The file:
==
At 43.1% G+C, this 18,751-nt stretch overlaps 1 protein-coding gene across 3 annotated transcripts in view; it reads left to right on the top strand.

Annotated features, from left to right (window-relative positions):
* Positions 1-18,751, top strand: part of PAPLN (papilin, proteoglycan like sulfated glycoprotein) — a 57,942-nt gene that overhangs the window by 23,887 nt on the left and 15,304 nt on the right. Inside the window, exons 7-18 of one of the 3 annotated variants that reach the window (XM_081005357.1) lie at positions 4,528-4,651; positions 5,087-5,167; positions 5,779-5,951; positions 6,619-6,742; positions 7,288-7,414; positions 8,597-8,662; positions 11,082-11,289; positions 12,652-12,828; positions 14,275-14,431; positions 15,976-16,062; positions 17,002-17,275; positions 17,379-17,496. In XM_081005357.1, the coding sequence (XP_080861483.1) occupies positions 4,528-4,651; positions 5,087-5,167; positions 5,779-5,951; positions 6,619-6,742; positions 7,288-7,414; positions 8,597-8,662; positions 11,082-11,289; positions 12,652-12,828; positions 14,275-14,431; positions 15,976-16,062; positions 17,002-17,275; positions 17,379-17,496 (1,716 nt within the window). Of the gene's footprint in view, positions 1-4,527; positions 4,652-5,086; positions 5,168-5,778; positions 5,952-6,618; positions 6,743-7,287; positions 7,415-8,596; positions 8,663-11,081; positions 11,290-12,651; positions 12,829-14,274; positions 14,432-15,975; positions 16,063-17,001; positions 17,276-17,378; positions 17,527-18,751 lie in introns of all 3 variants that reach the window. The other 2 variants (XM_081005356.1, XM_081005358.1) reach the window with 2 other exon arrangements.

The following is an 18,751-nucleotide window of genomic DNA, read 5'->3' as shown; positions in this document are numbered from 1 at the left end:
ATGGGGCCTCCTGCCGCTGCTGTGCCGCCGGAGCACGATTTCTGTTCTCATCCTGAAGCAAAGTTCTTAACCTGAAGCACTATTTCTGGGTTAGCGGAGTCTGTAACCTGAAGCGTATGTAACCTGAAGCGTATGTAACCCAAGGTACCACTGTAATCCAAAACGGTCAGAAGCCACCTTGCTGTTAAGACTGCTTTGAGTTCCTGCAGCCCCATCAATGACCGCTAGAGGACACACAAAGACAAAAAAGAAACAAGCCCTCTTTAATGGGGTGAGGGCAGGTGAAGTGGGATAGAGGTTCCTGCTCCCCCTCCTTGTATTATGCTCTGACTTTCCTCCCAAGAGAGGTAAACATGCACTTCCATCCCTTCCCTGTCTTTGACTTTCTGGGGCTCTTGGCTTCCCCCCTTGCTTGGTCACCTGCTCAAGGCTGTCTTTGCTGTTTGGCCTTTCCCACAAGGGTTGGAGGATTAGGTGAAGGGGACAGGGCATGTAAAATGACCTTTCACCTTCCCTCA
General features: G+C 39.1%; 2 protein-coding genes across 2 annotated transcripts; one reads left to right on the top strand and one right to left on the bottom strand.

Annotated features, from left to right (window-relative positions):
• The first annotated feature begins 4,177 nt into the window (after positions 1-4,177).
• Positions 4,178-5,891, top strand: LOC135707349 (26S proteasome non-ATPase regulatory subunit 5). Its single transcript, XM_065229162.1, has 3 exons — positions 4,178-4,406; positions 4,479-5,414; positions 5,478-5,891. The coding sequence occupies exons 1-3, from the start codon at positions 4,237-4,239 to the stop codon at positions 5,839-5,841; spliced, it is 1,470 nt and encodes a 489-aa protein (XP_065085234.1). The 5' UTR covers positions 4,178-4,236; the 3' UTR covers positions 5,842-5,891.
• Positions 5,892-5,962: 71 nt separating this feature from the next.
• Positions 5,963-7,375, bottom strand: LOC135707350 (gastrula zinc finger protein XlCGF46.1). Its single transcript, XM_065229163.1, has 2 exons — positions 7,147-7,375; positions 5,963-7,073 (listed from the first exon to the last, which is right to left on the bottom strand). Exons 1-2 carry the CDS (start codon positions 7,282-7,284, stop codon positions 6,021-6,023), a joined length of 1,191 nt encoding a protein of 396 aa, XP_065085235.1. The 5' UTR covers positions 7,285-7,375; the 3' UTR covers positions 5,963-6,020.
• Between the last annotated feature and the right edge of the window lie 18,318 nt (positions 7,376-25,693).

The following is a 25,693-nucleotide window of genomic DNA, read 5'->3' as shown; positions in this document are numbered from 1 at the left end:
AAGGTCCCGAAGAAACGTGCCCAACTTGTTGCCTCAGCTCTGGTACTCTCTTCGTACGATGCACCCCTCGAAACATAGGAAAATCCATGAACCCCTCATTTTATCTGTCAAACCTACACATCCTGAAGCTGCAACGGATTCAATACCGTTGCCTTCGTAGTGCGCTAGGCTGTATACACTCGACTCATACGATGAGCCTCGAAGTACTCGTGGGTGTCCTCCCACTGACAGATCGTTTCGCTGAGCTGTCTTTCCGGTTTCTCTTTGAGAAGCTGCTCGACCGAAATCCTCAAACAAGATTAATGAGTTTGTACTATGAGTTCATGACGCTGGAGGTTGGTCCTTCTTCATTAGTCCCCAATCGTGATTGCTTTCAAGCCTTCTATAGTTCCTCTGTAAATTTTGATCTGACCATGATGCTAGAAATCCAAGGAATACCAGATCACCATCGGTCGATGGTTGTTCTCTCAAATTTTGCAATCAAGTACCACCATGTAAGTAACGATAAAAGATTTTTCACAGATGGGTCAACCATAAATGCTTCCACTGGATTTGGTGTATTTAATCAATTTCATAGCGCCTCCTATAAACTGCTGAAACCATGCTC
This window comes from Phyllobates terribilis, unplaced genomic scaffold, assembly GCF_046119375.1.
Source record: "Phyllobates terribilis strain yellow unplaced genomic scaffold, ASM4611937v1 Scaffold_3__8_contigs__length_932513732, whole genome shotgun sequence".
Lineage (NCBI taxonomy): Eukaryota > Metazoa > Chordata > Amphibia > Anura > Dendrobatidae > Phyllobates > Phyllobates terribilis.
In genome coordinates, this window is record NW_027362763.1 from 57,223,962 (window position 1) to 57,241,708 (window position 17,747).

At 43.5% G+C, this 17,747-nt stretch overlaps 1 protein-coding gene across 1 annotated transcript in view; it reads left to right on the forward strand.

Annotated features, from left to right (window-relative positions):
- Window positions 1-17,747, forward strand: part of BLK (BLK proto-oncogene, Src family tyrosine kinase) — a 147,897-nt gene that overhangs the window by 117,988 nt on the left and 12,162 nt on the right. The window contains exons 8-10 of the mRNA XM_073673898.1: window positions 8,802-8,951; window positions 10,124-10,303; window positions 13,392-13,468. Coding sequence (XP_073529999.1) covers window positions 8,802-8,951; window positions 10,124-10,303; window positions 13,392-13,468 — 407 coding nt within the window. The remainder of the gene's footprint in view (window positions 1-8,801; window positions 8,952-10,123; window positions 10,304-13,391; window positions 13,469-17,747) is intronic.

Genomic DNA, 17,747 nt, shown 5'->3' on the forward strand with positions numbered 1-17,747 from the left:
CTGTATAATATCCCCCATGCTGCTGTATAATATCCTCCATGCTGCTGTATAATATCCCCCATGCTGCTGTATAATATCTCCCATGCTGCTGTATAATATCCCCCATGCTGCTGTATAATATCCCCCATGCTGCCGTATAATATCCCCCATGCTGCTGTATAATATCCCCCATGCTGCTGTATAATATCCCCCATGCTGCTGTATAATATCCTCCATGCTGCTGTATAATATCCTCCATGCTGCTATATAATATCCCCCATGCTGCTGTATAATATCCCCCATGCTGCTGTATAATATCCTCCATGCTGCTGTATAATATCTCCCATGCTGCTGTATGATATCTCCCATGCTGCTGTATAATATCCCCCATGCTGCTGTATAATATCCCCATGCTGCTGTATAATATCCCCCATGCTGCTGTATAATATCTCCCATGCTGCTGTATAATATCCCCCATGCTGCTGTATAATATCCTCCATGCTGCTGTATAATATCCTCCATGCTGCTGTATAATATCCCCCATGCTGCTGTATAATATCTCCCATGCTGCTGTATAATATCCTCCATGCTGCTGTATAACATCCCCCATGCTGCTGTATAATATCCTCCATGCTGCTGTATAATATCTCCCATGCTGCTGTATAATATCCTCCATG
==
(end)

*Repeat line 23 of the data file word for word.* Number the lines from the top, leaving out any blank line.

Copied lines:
CTGTATAATATCCCCCATGCTGCTGTATAATATCCTCCATGCTGCTGTATAATATCCCCCATGCTGCTGTATAATATCTCCCATGCTGCTGTATAATATCCCCCATGCTGCTGTATAATATCCCCCATGCTGCCGTATAATATCCCCCATGCTGCTGTATAATATCCCCCATGCTGCTGTATAATATCCCCCATGCTGCTGTATAATATCCTCCATGCTGCTGTATAATATCCTCCATGCTGCTATATAATATCCCCCATGCTGCTGTATAATATCCCCCATGCTGCTGTATAATATCCTCCATGCTGCTGTATAATATCTCCCATGCTGCTGTATGATATCTCCCATGCTGCTGTATAATATCCCCCATGCTGCTGTATAATATCCCCATGCTGCTGTATAATATCCCCCATGCTGCTGTATAATATCTCCCATGCTGCTGTATAATATCCCCCATGCTGCTGTATAATATCCTCCATGCTGCTGTATAATATCCTCCATGCTGCTGTATAATATCCCCCATGCTGCTGTATAATATCTCCCATGCTGCTGTATAATATCCTCCATGCTGCTGTATAACATCCCCCATGCTGCTGTATAATATCCTCCATGCTGCTGTATAATATCTCCCATGCTGCTGTATAATATCCTCCATG